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Wednesday, 26 September 1973
Page: 1521

Mr SNEDDEN (Bruce) (Leader of the Opposition) - The situation is quite absurd. The Government gave notice of this Bill at 9 o'clock last night. We have not even yet had the second reading of the Bill - it is 2.15 p.m. - and it is proposed by the Government, in a quite cynical departure from all parliamentary decorum and rules, now to put down a guillotine on this Bill which will prevent any possibility whatever of adequate discussion of all the implications of it. The people of Australia, under this Bill, from all we have read about it in the Press - we have not heard one word about it so far in this House - are to be asked to give power over incomes to the Commonwealth, and we are asked to pass it all - I have forgotten exactly what the hours proposed were - by 4.15 or 4.30 today. That will allow about 2 hours debate for this House to decide whether or not the people of Australia should have the opportunity to vote for the most far reaching powers they have ever been asked to give and for powers which the Prime Minister (Mr Whitlam) perpetually did not want.

We are entitled to have a full debate on this, to have it explained to us why the Prime Minister's sudden volte-face has occurred, why he has somersaulted in the way he has and why his Caucus has somersaulted in the way it has. The idea that we should have the second reading stage completed by 4 o'clock and the Committee stage by 4.15 is an outrageous misuse of all parliamentary precedent and practice. If it is persisted with by the Government one can only regard it as a total declaration that from now on this Government is in so much trouble that it will refuse debate. Has it no confidence in what it is putting forward? Has it no confidence in its power to explain what it is it wants and why it wants it? It would take all the time allotted for the Prime Minister to explain why he wants it.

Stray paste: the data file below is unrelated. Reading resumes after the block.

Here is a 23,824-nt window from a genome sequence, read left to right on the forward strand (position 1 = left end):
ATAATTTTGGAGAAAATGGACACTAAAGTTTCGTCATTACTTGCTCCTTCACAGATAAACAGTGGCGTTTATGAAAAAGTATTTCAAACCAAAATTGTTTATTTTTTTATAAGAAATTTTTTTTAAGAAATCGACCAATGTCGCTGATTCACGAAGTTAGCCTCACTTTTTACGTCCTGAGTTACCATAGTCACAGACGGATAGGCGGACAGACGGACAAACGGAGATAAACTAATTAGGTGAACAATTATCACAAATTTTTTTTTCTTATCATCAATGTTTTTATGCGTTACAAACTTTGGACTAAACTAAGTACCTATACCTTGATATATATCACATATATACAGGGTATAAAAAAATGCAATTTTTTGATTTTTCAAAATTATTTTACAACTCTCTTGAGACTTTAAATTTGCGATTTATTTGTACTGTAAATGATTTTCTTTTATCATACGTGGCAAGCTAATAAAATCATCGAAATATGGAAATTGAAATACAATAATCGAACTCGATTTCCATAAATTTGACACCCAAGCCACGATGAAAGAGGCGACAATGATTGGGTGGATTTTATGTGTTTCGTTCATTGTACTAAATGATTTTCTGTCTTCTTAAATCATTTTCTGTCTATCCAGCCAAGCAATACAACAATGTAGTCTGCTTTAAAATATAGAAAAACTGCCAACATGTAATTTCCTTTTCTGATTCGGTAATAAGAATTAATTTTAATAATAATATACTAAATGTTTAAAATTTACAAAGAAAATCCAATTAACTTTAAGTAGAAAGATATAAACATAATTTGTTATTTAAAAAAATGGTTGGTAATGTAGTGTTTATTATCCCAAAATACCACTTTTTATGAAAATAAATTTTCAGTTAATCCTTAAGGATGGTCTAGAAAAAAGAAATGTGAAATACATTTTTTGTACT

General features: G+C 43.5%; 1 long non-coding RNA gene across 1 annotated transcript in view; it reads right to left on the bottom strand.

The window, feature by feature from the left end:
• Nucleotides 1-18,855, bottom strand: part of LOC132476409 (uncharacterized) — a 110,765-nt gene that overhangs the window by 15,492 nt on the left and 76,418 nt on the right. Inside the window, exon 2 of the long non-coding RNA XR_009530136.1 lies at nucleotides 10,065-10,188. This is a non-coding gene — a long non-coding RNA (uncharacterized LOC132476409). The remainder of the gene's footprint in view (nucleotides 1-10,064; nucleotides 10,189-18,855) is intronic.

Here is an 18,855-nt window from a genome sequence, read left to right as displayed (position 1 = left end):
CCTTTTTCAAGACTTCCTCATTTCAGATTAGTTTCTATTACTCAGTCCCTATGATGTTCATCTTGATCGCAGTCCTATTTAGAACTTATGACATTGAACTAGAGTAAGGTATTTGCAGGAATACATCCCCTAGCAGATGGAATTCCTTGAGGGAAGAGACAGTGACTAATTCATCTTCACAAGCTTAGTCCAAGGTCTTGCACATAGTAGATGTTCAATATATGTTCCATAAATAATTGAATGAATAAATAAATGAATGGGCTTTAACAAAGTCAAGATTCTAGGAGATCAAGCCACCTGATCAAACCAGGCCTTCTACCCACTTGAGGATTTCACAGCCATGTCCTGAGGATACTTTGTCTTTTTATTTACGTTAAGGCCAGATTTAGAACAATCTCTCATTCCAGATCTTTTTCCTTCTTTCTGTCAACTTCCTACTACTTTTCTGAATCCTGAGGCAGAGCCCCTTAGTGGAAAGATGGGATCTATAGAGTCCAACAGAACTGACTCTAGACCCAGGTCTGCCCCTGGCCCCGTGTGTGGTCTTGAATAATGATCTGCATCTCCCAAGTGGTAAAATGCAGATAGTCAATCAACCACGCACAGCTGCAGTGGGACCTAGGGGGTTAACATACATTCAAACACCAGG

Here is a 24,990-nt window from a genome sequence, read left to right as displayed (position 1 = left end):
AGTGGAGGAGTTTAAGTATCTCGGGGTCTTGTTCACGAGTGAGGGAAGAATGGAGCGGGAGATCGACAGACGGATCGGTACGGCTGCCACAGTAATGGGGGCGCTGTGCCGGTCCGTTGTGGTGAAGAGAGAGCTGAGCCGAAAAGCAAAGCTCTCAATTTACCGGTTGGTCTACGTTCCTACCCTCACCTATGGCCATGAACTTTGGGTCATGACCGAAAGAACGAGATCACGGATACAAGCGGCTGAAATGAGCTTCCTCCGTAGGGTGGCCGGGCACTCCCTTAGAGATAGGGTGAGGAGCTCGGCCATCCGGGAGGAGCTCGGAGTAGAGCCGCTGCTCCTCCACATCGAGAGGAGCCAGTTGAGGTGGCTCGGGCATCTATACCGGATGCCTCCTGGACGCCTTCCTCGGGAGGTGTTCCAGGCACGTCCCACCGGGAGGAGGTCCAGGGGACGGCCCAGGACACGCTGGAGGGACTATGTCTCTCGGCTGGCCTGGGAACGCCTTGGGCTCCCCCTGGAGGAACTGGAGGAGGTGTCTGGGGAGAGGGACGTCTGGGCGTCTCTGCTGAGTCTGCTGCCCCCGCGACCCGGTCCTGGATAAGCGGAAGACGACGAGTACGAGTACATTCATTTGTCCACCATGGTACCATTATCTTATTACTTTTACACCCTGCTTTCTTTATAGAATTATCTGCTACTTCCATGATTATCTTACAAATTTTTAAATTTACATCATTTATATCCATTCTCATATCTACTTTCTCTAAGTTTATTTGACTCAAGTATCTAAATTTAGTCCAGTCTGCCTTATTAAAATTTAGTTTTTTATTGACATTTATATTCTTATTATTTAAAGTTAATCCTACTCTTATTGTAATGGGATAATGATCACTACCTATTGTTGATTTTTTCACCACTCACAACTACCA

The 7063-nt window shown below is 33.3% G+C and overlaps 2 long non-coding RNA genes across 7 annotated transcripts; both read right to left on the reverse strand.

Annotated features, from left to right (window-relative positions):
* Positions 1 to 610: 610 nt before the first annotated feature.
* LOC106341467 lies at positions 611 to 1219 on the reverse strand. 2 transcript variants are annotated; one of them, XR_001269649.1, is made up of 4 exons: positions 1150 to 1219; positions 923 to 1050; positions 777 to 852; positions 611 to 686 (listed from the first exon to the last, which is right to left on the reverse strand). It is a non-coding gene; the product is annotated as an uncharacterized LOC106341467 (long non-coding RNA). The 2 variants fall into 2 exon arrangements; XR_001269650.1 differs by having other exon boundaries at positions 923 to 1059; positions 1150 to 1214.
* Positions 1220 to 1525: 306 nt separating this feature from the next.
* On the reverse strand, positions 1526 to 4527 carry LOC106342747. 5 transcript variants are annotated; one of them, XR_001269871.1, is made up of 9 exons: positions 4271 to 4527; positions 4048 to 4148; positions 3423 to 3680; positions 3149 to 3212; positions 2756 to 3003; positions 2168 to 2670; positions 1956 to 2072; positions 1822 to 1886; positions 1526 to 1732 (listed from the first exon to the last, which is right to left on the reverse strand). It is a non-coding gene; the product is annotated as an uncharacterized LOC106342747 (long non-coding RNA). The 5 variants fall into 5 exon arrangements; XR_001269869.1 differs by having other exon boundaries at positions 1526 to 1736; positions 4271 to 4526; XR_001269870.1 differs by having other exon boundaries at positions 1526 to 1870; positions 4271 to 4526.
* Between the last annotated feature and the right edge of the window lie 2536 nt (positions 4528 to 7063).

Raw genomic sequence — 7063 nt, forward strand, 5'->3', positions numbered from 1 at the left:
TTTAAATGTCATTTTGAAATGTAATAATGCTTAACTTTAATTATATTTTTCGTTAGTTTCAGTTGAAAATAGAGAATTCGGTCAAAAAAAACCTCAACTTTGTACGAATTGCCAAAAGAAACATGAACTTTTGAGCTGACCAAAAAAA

What incomes are to be covered? Why is it that the Caucus has changed its mind? The Prime Minister will need 2 hours to explain what incomes are covered. Does the proposal include wages? What is to happen to the Commonwealth Conciliation and Arbitration Commission? What is to happen to wage relativity? What is to happen to collective bargaining? Are there to be sanctions? By sanctions I mean is it to be a criminal offence to pay more or to demand more than the Government imposes. Every person in this country is entitled to know that. The work force of this country is about 6 million. Add to that people who are self employed and those who are retired. Are incomes to extend to interest on past savings? Is the legislation to apply also to superannuation? We need these points made clear. I will shortly be speaking on this Bill. I will be asking these questions. If they are not answered because there is no time, the reason why there is no time is entirely the fault of the Government. There can be no doubt that if the Government persists with this motion it is making a declaration that from now on to it Parliament is a sham. If it has complaints about a military coup in Chile because it superseded the parliamentary system, all we can think of is that it has no concern for the parliamentary system itself. It now remains to see whether it will persist with this totally undemocratic, outrageous proposal.

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